Lizzie Borden took an axe
And gave her mother forty whacks;
when she saw what she had done,
She gave her father forty-one.
A nursery rhyme beloved by fellow weird kids around the world, the tale of Lizzie Borden has become more of an urban legend than a legitimate study into how much a person can take before completely snapping. Media depictions of the axe murder of Massachusetts and wannabe socialite Lizzie have been anything but kind, with the most known recent depiction being the Lifetime original film Lizzie Borden Took an Ax starring Christina Ricci, a highly speculative and overly salacious telling of the murders as if Lizzie were more akin to Michael Myers than a scorned woman. The film even spawned a limited series showing Lizzie’s life after her acquittal, showing more fictional murders committed by Lizzie.
The issue is that Lizzie’s life was a complicated affair, one that almost perfectly explains the factors that went into the alleged murder of her father and stepmother (she was acquitted, after all). Craig William Macneill’s Lizzie, unlike Lizzie Borden Took an Ax in nearly every way, attempts to look into and analyze the life that Lizzie led and the relationships she had which brought her to the fateful day of the murders.
It’s the late days of summer of 1892 in Fall River, Massachusetts, and the Borden family, led by patriarch Andrew Borden (Jeremy Sheridan), have taken in a new housemaid, Irish immigrant Bridget Sullivan (Kristen Stewart). While her time waiting on the family is monotonous at first, she begins to strike up a relationship with Lizzie (Chloë Sevigny), the elusive youngest daughter of the Bordens. Lizzie desperately wants to be a socialite, but her father’s frugal nature leads the Massachusetts elite to look down upon her and her family’s treatment of her leads her to resent her family. As Bridget and Lizzie become closer, Lizzie is pushed by her family’s treatment of her, leading her to make a decision that will change the course of her’s and Bridget’s lives forever.
If Lizzie gets one thing incredibly right, it’s the performances throughout the entire film. Sevigny has frankly never been better than she is in this film, embodying a certain coldness that comes with an outcast like Lizzie, but with a desperate want to be accepted by not just society, but her own family. There’s a sadness in Sevigny’s performance here. One that, despite knowing the atrocities Lizzie most certainly committed (and is implied she in fact did commit them in this film), draws the audience to still sympathize with her, which is a surprising feat of acting. Stewart, one of the finest actors of her generation (sans Twilight, which was just an unfortunately popular product of bad writing), gives a similarly powerful, if quieter performance as Bridget. Stewart is an actor who utilizes expressions on her face in her performances, not needing words to convey the emotions that her characters feel to the audience. The role of Bridget seems tailor-made for Stewart’s unique acting ability and she does brilliant work in the role. Together, the two actresses have a strikingly passionate, if demure, chemistry that is subtly moving, if uncomfortably tragic.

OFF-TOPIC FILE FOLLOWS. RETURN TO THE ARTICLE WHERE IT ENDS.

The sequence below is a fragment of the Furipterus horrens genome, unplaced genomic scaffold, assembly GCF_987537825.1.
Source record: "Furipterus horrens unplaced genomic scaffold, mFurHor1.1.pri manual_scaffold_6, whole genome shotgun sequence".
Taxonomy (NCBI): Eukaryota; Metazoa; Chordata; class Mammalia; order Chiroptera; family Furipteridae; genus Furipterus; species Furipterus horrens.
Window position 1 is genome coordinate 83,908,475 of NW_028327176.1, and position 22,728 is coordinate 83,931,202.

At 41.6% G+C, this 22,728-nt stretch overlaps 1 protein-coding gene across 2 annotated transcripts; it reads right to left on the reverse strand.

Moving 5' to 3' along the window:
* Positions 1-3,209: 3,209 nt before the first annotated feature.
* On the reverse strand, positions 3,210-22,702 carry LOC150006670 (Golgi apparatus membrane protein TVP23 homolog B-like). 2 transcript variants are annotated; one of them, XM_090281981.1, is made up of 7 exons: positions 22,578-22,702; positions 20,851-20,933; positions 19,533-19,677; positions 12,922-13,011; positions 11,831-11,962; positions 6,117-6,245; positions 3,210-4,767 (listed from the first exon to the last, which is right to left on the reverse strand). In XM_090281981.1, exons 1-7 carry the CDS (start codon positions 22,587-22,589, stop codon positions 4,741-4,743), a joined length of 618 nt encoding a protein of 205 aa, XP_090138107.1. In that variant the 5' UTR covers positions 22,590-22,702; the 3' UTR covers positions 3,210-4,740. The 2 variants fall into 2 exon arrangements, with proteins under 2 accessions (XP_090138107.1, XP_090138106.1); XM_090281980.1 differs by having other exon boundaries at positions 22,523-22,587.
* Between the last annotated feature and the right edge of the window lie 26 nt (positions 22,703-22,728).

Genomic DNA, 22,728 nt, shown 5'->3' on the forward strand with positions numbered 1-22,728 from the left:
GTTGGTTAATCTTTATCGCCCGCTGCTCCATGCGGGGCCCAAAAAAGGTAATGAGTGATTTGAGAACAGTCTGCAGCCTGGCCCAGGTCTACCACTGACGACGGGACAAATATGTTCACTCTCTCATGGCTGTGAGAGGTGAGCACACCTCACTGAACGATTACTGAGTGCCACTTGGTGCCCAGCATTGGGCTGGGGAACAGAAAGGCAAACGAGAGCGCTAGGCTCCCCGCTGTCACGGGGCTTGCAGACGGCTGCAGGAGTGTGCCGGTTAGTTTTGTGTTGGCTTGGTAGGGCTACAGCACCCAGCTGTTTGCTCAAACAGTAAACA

For a film about axe murders, Lizzie is a fashionably restrained film that doesn’t seek to glorify the murders of real-life individuals, regardless of their behaviors. Don’t let that confuse you, though, as Lizzie is a twisted film that leaves no room for lightheartedness or joy. Lizzie’s life before the murders was one of distrust, mistreatment, and secrecy. She found herself nearly all alone in the world without anyone to lean on except for Bridget. Lizzie pulls no punches and spares no expense in looking at the quiet pain that Lizzie experienced and at the brutal rage that came out of suppressing that pain for so long.
And therein lies the moral dilemma of Lizzie. The film doesn’t ask whether Lizzie committed the murders or not. Instead, it asks if her actions could be explained by circumstance or mental illness, and, regardless, whether she was inherently wrong in taking action. It might seem strange in theory reading about questioning the morality of a real-life murder in a film since this might seem black-and-white, but Lizzie gets under your skin as you teeter back-and-forth analyzing the details of the crime.
Of course, Lizzie takes historical liberties in telling its story in a way that promotes this sort of thought, but it creates a far more cerebral and engaging experience, rather than seeming to just be adding an air of salaciousness to the story. This is a stripped down telling of the story, and, of the many adaptations of the murders in film and TV, this one feels the least speculative. But that’s where the story of Lizzie is a tough one to adapt, as the actual facts of the crime are unconfirmed, there will never be a telling of the story that won’t be forced to take liberties to fill in the thematic gaps that history has never told us. Lizzie, as a film, is a slow-burn look inside a passionate and unlikely relationship that occurs right at the wrong place, and at exactly the wrong time. Macneill directs the film with a restrained, but still harrowing hand, leaving Sevigny and Stewart to their devices as actors, which might just be the best decision to be made in the production of a film like this. The film relies on the performances of these two characters to be strong, but Sevigny and Stewart take it to the next level, providing a surprisingly passionate take on a story seemingly told a million times before, but, this time, in a beautifully haunting new light.
Final Score: 4 out of 5.